Sort of, but not really. It's theoretically possible for a majority of California voters to pass a constitutional amendment defining marriage as a union between two people of the same sex. But the thing is, the amendment would run into the same federal constitutional problems that Prop. 8 is currently facing. The only reason there's even a question about Prop. 8's constitutionality is because there are still significant portions of the legal community who think it's OK for the law to treat gay people differently from straight people.
posted by Doublewhiskeycokenoice at 10:39 PM on February 2, 2011


I have to say, I think the content of is character was absolutely influenced by the sexual orientation of his parents.

I had the same initial reaction, and I was trying to figure out why he'd choose to close his speech with such an obvious falsehood. On reflection I think it's clear that his perspective on certain issues was influenced by the sexual orientation of his parents, but the content of his character was influenced by the character of his parents, and that's an important distinction to make.
posted by Balonious Assault at 11:40 PM on February 2, 2011 [8 favorites]


My first instinct was that the speech felt rehearsed, not from the heart, but part and parcel of the circus sideshow that is American politics, even at state level.

But then I thought, y'know, for all of my and my family's problems, I've never had to go before a council or a senate or a judiciary and fight for its basic integrity as a family. I've never had to try to convince people that my parents deserve to be parents, or that my siblings are my siblings. But if I did have to do that, wouldn't I work day and night, tirelessly, to make sure my words were as polished and as poignant as they could be?

Yeah, I would. So I got past it and heard what he was saying. And what he was saying is as basic as any right granted by any American constitution: we are here, we are free, we are yours and you are ours. Once I got past the tone, I was able to hear the words.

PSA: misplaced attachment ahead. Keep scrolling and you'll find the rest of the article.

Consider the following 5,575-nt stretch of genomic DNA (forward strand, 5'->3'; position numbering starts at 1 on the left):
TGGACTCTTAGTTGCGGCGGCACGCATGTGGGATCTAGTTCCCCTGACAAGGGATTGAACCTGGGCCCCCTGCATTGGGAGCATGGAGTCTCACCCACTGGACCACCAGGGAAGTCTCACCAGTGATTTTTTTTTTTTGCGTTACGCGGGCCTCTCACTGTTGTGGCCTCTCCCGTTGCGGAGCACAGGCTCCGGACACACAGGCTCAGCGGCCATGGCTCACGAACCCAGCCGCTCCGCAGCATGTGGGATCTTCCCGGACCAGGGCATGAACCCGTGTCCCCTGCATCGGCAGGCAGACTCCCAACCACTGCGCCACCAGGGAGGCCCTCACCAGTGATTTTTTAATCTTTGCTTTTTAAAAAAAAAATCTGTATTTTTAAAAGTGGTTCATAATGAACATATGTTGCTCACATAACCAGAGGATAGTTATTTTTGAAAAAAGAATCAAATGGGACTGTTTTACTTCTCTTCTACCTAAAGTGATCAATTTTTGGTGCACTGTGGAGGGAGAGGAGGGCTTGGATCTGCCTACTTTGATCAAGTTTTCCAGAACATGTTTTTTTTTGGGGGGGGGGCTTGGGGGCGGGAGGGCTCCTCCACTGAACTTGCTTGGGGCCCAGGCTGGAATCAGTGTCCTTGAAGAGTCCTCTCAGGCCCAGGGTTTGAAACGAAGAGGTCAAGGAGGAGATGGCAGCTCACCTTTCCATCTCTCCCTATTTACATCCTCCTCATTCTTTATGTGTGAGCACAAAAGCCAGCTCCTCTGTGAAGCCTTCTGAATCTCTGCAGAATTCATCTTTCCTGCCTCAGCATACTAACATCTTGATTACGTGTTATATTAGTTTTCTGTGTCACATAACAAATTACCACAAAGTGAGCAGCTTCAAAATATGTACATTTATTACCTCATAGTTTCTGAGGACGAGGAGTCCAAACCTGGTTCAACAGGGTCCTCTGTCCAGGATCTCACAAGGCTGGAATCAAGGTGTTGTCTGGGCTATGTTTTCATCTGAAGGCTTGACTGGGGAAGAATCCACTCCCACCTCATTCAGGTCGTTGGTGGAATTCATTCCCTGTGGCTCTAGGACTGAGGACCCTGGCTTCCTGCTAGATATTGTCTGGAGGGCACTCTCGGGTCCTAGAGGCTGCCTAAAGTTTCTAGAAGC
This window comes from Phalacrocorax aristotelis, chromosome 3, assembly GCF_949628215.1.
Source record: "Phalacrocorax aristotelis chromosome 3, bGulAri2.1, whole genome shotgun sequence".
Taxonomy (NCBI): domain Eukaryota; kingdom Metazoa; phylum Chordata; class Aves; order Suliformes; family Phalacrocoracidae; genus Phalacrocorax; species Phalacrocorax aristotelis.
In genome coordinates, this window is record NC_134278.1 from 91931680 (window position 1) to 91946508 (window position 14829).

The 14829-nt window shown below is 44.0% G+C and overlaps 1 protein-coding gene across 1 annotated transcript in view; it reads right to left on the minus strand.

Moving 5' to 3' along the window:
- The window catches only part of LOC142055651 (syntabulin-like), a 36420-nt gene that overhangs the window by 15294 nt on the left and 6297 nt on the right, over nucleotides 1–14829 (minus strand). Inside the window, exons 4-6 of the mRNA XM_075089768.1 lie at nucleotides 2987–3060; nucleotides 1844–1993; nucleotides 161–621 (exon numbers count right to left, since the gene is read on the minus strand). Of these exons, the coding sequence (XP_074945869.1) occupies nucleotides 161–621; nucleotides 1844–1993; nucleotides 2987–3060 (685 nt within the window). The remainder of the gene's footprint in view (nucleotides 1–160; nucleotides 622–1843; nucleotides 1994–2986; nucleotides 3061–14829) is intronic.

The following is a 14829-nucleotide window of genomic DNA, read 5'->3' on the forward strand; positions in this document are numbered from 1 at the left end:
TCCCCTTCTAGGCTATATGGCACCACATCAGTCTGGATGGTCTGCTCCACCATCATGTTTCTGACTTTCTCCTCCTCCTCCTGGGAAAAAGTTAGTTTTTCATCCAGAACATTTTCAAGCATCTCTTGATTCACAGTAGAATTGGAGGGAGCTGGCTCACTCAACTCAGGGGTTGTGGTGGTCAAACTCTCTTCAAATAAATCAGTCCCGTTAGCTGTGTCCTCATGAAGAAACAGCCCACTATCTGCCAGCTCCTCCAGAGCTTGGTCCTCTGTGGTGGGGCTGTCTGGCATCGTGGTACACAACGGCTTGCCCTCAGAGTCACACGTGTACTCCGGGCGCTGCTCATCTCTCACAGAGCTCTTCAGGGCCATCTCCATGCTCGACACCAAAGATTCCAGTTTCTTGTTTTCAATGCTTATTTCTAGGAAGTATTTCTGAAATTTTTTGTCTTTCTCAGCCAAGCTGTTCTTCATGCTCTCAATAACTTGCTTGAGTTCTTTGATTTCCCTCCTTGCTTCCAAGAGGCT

I know this vote doesn't mean much and that it's a political formality. But this isn't a dry political issue, and I hope people like Zach are able to make it clear to people like me that it's not abstract, that your sons and daughters and neighbors deserve equal protection and that the usual grandstanding distracts from the main issue.

I'm as liberal or left of that as they come and it takes me work, so I'm not surprised when it takes other people work. I just hope that other people are willing to put in the work that is required to see what is genuinely righteous about their compatriots.
posted by Errant at 11:48 PM on February 2, 2011 [1 favorite]


I have to say, I think the content of is character was absolutely influenced by the sexual orientation of his parents.

How do you mean?
posted by creeky at 12:47 AM on February 3, 2011


Vive la differance!
posted by Vibrissae at 2:25 AM on February 3, 2011


don't you think it cheapens the word to apply "sociopath" as a label to the general group of people voting against gay marriage

Don't you think it cheapens the world to insist "we all know better than you all and so we're going to decide how you have to live" ?????

Believe whatever you went, but when it comes within a few inches of my nose, you're overstepping.
posted by Twang at 2:27 AM on February 3, 2011


bicyclefish: "Is it wrong that I really wanted to know what green-shirt-red-suspenders American Gothic guy in the background had to say? I wanted some authentic interaction out of that one"

And the german flag.

I was curious about him as well. I don't want to label him based on clothes, but it does seem like an odd choice.
posted by HFSH at 3:00 AM on February 3, 2011


Great speech and all but the first link is NSFW.
posted by thinkpiece at 4:05 AM on February 3, 2011


Great speech and all but the first link is NSFW.